By phone, Maloney confirmed that he knew a unit of about 50 soldiers who were involved in reconstruction projects as well as combat. He said the 579th Engineer Battalion from Petaluma had suffered a casualty rate of about 20 percent. The soldiers were especially good candidates because they worked closely with villagers during the reconstruction of schools.
In Iraq, said Mayr, people share gifts to strengthen relationships, so anything the students sent for the Iraqi families not only would improve the lives of the receivers, but also would improve the status of the soldiers doing the giving.
Everyone wins, said Mayr.
Before mailing the packages, Mayr sat with more than 30 students in a circle and gave them an update on her team’s project. The four big boxes were almost ready to be mailed, she said. They included hundreds of small toiletry items—packets of lotion, pairs of slippers, shaving kits, foot powder and toothbrushes—as well as packaged cookies and dried soups. One box, packed mainly for Iraqi children, was full of markers, crayons, drawing paper and stationery sets. Mayr said her own children had bought some of the supplies themselves. Other students had gathered donations from their workplaces, while others had requested supplies from local retailers.
Weight was becoming an issue, as the postage climbed to more than $200, so certain items were left out, like packets of apricot facial scrub.
“We decided they might not be into exfoliation right now,” said Mayr, making her classmates laugh.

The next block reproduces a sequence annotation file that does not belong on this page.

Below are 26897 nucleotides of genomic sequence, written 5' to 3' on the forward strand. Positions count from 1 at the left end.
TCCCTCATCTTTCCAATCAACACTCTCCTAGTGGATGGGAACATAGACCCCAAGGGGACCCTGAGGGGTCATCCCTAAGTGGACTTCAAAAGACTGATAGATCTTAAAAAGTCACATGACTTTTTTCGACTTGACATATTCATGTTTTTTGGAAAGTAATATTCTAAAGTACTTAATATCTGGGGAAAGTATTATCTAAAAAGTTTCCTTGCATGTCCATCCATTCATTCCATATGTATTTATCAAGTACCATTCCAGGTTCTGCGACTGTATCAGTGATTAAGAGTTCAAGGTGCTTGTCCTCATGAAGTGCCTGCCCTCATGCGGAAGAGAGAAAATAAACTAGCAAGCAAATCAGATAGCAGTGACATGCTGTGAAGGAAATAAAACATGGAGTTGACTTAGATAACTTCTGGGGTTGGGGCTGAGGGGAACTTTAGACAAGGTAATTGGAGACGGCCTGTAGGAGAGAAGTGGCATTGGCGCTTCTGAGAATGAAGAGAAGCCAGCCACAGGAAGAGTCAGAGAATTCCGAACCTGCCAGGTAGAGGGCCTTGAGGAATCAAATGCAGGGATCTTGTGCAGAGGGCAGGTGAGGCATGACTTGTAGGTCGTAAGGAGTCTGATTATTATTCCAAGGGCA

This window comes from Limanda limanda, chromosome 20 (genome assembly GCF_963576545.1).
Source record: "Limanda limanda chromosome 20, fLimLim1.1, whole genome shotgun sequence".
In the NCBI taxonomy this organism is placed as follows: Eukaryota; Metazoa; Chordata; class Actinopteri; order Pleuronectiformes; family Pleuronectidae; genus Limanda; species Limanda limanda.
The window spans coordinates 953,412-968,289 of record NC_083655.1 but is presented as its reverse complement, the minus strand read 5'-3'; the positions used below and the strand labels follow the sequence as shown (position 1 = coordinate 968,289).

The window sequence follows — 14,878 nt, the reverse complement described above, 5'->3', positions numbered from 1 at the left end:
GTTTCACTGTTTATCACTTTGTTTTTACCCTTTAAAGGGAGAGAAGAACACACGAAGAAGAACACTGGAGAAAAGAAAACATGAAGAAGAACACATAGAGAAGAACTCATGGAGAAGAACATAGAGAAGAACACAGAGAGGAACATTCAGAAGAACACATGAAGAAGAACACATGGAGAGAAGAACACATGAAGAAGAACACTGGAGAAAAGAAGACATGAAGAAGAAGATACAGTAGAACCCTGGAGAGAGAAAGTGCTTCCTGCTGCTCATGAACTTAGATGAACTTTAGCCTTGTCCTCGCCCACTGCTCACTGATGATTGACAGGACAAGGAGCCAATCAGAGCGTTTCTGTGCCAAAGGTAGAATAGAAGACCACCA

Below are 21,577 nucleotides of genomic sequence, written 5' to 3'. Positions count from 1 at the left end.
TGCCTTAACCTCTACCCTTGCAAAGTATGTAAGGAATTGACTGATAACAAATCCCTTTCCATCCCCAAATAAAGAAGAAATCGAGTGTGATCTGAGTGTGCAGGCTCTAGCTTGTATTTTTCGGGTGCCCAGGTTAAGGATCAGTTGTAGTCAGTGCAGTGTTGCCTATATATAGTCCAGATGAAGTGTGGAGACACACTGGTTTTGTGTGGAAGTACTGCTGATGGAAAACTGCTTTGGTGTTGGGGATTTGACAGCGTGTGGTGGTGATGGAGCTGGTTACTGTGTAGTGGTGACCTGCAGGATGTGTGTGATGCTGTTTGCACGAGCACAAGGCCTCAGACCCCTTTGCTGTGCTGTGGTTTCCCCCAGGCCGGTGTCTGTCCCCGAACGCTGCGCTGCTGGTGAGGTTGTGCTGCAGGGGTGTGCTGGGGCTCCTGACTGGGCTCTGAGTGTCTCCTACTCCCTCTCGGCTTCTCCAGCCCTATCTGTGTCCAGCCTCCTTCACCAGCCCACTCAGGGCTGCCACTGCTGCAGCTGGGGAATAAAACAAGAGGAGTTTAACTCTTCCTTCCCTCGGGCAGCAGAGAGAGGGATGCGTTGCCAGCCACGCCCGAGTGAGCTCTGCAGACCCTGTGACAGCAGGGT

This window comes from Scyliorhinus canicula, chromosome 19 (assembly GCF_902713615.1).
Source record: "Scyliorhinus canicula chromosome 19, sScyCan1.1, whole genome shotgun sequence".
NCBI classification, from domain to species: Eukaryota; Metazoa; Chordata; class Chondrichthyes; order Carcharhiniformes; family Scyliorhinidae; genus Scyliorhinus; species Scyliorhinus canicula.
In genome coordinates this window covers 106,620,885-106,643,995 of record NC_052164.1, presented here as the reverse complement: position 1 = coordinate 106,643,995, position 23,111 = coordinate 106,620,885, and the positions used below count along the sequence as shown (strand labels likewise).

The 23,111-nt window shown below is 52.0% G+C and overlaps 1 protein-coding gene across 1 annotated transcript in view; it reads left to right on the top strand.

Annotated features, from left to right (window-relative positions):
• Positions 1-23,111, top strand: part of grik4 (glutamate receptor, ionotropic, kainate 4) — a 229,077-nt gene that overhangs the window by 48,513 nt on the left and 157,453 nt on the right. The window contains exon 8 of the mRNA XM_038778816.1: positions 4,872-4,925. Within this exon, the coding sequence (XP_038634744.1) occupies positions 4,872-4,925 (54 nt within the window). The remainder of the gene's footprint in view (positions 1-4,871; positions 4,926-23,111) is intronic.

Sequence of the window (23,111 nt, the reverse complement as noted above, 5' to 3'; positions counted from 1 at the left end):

Ratkowski gave a similar update, explaining that just the painting of the first few hundred crosses had taken him 17 hours, partly because of the difficulty of finding a place to lay them all out and then collecting them when the weather got bad. The original idea had been to plant them in Capitol Park, but another student, Marryann Evanson, told the class she had called the Sacramento County Sheriff’s Department and learned there was no way they were going to be able to plant anything in Capitol Park.
“It’s just written in stone: absolutely no,” said Evanson, who had her own plan to organize free massages for returning vets.
Ratkowski explained that more crosses needed to be painted and labeled. Students quietly left their seats, went over to the plastic tubs full of fragile-looking crosses and began bundling them so that they could be handed out to students along with soldiers’ names. While discussion continued, Archer cut the long list of names into segments.
When the electricity temporarily went out, presumably because of the storm outside, the windowless room never quieted. Within seconds, one student held up his lighter with one hand, as if at a Van Halen concert, and continued to label crosses with the other. Girls popped open their cell phones, shining the light onto their desks, and continued to work.
Archer didn’t seem at all surprised by their reaction.
“The class voted to unify around one theme,” said Archer, who didn’t mind switching gears to pursue a project that inspired so much enthusiasm. “It was a dream situation for me.”